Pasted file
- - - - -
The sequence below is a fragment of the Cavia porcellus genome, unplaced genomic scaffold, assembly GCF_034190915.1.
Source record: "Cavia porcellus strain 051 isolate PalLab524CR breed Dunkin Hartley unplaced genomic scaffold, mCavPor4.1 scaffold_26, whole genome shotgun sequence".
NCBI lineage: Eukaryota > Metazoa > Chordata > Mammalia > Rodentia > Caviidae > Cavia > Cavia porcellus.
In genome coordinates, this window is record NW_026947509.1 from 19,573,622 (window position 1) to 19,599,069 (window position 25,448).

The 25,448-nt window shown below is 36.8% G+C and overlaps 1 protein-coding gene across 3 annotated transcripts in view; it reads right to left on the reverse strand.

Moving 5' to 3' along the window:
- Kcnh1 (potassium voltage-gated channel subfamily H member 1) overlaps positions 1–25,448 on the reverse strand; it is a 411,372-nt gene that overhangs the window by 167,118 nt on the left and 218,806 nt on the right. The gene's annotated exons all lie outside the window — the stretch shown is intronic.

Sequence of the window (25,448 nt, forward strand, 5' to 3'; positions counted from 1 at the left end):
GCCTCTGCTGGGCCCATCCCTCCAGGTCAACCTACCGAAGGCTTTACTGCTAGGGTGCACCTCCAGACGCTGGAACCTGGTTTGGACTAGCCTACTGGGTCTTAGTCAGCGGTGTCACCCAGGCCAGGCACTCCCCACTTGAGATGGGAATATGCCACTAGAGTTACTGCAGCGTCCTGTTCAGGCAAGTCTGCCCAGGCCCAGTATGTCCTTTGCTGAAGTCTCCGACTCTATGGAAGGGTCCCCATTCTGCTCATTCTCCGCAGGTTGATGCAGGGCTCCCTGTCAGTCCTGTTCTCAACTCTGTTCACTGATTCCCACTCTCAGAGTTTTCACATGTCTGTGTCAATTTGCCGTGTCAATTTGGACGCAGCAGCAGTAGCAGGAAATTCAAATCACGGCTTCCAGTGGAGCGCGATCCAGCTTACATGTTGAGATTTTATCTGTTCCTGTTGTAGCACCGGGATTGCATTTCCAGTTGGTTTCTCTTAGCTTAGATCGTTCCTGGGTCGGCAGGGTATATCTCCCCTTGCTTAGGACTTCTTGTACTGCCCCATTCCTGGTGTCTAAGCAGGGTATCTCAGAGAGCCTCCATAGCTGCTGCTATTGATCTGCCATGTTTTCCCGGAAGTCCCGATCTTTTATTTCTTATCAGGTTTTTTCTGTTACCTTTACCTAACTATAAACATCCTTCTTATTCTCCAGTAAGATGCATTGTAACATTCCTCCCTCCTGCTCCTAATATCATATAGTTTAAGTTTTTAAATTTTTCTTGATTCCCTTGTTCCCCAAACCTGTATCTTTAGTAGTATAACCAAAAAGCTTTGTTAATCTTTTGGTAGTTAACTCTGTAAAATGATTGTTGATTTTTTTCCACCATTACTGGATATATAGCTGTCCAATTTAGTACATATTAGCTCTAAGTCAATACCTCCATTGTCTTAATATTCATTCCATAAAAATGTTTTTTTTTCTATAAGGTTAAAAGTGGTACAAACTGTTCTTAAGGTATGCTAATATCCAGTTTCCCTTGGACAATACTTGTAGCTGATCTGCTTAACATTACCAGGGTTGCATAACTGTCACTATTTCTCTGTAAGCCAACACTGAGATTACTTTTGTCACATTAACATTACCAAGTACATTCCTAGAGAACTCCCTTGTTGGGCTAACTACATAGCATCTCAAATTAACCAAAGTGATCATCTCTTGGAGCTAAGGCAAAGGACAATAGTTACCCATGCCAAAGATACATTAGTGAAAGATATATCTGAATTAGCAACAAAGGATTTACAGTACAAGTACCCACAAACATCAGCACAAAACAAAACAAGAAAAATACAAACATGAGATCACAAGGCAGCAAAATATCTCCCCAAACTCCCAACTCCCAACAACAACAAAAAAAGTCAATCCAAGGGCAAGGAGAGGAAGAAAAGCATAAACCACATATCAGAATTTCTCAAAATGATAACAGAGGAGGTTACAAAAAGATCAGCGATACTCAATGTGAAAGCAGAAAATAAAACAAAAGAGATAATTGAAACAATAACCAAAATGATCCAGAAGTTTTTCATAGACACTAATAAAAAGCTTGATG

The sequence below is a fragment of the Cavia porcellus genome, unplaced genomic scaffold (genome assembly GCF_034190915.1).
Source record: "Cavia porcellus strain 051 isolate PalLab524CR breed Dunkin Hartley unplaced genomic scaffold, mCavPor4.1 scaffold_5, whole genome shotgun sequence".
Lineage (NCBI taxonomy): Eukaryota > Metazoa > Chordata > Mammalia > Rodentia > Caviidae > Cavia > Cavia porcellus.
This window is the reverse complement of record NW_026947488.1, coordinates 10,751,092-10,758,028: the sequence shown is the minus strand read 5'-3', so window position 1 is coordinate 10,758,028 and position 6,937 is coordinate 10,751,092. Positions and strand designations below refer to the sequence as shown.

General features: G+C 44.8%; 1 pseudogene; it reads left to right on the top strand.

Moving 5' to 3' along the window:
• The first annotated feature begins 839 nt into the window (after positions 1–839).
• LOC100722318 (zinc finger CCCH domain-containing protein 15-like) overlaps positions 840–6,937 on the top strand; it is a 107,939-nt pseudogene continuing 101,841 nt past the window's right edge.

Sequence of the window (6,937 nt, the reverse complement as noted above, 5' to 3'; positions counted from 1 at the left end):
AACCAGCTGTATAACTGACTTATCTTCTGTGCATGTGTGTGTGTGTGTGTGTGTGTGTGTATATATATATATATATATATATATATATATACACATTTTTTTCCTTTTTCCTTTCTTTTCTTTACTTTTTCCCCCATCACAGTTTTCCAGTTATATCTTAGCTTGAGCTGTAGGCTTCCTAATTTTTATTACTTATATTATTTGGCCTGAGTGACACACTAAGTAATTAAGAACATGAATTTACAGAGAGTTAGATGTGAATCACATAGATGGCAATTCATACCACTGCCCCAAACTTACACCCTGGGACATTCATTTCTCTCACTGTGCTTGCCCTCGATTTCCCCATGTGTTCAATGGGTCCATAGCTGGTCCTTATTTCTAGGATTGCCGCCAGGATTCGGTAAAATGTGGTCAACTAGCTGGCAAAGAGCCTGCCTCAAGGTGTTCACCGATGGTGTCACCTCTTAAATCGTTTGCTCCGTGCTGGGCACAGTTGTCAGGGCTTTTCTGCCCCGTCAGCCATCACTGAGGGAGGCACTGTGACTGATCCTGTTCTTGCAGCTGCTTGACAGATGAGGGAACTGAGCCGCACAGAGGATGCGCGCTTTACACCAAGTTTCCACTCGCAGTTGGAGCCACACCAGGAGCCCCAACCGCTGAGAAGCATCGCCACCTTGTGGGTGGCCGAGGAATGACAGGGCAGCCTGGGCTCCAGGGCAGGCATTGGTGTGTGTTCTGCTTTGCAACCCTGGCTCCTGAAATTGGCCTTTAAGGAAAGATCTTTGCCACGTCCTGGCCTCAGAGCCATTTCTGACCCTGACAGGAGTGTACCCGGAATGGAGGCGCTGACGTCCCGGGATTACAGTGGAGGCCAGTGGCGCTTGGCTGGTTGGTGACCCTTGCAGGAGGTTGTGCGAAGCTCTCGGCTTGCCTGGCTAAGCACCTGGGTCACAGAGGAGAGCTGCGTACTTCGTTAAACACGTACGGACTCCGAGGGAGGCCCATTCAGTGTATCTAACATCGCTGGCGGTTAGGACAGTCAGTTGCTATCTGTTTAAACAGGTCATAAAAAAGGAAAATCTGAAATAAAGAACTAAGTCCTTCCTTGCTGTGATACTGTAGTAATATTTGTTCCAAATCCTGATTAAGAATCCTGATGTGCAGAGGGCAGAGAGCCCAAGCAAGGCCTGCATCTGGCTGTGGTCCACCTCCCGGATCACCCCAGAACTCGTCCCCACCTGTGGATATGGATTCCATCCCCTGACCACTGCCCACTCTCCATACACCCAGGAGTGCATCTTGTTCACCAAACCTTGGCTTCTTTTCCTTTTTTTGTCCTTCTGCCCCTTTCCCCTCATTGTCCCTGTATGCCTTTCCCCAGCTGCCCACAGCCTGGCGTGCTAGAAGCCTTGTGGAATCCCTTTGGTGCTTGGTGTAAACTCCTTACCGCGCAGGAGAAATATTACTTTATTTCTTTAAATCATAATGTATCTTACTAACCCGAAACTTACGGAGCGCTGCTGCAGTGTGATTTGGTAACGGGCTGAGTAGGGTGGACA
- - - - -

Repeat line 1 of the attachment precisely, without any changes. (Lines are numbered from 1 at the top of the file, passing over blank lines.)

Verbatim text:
The sequence below is a fragment of the Cavia porcellus genome, unplaced genomic scaffold, assembly GCF_034190915.1.